MEDITATION INSTRUCTIONS, PART III: MINDFULNESS OR WITNESS CONSCIOUSNESS
“Mindfulness” has become a catch-word in some circles in recent years. Some of those who use the term understand it and some don’t. It’s a Buddhist term that is differs very litttle from the Yogic term “witness consciousness.” Both involve noticing, moment-by-moment, what your mind is doing.
Many who try to meditate with witness consciousness or mindfulness get stuck because they have overlooked the previous step, concentration. Only when you have the ability to notice your mind in action and focus it where you want to does real mindfulness actually become possible. Its essence is the ability to, in a sense, “stand behind” your mind and notice what it is doing. Most of us most of the time are caught up in our thoughts that are darting here and there like clothes that are caught up inside a washing machine, going this way and that as the washer spins or agitates them. In other words, we are identified with our thoughts. As a result, we have little choice about what we think and feel. Our thoughts run in old patterns, like an old fashioned record player’s needle stuck in the same old groove, replaying the same thought pattern over and over again. A problem with this is that we see and think only what we already think we know. When new information comes along, we tend to reject it, in order to be able to think that we were “right” all along. Sometimes it’s an ego thing to protect our self-esteem. Other times it’s just easier for our neural impulses to follow their usual paths (see the blog on Tolman’s cognitive maps.)
By contrast, with witness consciousness or mindfulness, at each moment we notice what our mind is doing (whether it is focused on a thought, feeling, physical sensation, or event outside ourselves, which includes other peoples’ actions, opinions, and attitudes). In a sense, I detail one small part of my mind to watch / listen to / witness / be mindful of / what the rest is doing. (This is called “two-pointed attention” in the Zen tradition.) When I am actually aware of what my mind is doing, I can choose whether to let it keep on doing that in the same way, or examine it and what lies beneath it more deeply, or do something else. This is useful both when I am with myself and in conversations with others. The reason people often sit in a particular position without moving for a period of time while meditating is because that makes it easier to watch the mind. Watching it (or if you prefer, listening to it) opens many windows on the world that I didn’t know were there. It makes it possible to move from being a denier (of everything I didn’t already believe) to being an inquirer (who’s interested in finding out what’s actually going on, inside or outside himself or herself.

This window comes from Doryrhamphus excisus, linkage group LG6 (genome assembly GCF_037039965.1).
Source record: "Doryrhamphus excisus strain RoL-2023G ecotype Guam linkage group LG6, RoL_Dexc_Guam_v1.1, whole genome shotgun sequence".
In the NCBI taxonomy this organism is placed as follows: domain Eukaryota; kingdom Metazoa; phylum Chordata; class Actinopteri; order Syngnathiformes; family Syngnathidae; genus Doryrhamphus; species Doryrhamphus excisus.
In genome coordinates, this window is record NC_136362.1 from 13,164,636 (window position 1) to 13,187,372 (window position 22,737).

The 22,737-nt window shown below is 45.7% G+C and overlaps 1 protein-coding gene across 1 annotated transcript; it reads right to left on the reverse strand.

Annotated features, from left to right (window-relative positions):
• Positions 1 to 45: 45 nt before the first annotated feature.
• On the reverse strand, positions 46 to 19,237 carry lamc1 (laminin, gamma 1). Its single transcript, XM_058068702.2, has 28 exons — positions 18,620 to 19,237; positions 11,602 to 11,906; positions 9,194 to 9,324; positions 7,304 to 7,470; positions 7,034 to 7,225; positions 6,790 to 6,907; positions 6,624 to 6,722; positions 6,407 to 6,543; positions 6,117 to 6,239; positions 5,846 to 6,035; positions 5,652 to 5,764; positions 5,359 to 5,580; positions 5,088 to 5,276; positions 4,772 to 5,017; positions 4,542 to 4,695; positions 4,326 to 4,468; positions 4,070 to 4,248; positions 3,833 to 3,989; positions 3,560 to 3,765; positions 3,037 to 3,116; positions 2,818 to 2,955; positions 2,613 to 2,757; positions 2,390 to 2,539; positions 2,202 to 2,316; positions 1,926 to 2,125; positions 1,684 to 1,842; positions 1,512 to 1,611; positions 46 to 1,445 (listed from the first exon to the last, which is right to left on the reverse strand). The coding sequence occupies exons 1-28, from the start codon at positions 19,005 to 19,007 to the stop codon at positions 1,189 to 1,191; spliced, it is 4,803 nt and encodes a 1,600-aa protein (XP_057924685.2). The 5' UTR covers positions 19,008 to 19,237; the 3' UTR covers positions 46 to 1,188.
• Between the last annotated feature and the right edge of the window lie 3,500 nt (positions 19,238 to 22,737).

So just sit. Balance, then breathe, then release unneeded tension. Then count your breaths or recite your mantra until you feel as centered and focused as you sense that you’re likely to get right then. Then do nothing but observe and listen. You’ll probably want something like a flower or candle flame six feet or more in front of you to bring your attention back to when it drifts off. Notice what you think, feel, and sense. When you notice your body drooping instead of sitting straight up, it’s a signal that you’re no longer witnessing or being mindful. Regain your centered sitting position and bring your gaze back to the physical object in front of you (unless you’re using an eyes-closed meditative practice.) If you do this for more than ten or fifteen minutes, your body may start to feel painful and uncomfortable. That’s good. It makes it hard to think about anything else. Just notice the pain — where and how you experience it. Continue in this way until the end of your session, “just noticing” everything that occurs inside you or outside you. Then again count ten breaths as you did during the starting sequence, moving your eyes to a different object with each breath, as you make the transition back to everyday consciousness.
Once you become quite skilled at this, you may be able to do it in the midst of some of your everyday activities. Also, when you can do it fairly reliably, you will be ready to put your concentration and mindfulness or witness consciousness together and move into a contemplative meditation. (If you try contemplative meditation without having first developed these abilities, your mind is likely to use all kinds of clever avoidance tactics when you feel uncomfortable. Concentration and mindfulness give you a method to notice and releace that avoidance.)
And remember two points. First, often it’s at least as more important to notice your emotions and physical sensations as your thoughts. Second, a runner in training will have days when everything seems easy and to go well and days when everything seems difficult. Meditation is the same way. Whether a session seems “good” or “bad” is not important. Each moment of each session is just how it is. It’s all training. It’s all useful.
For much greater depth and detail about all this, see <http://www.matrixmeditations.com>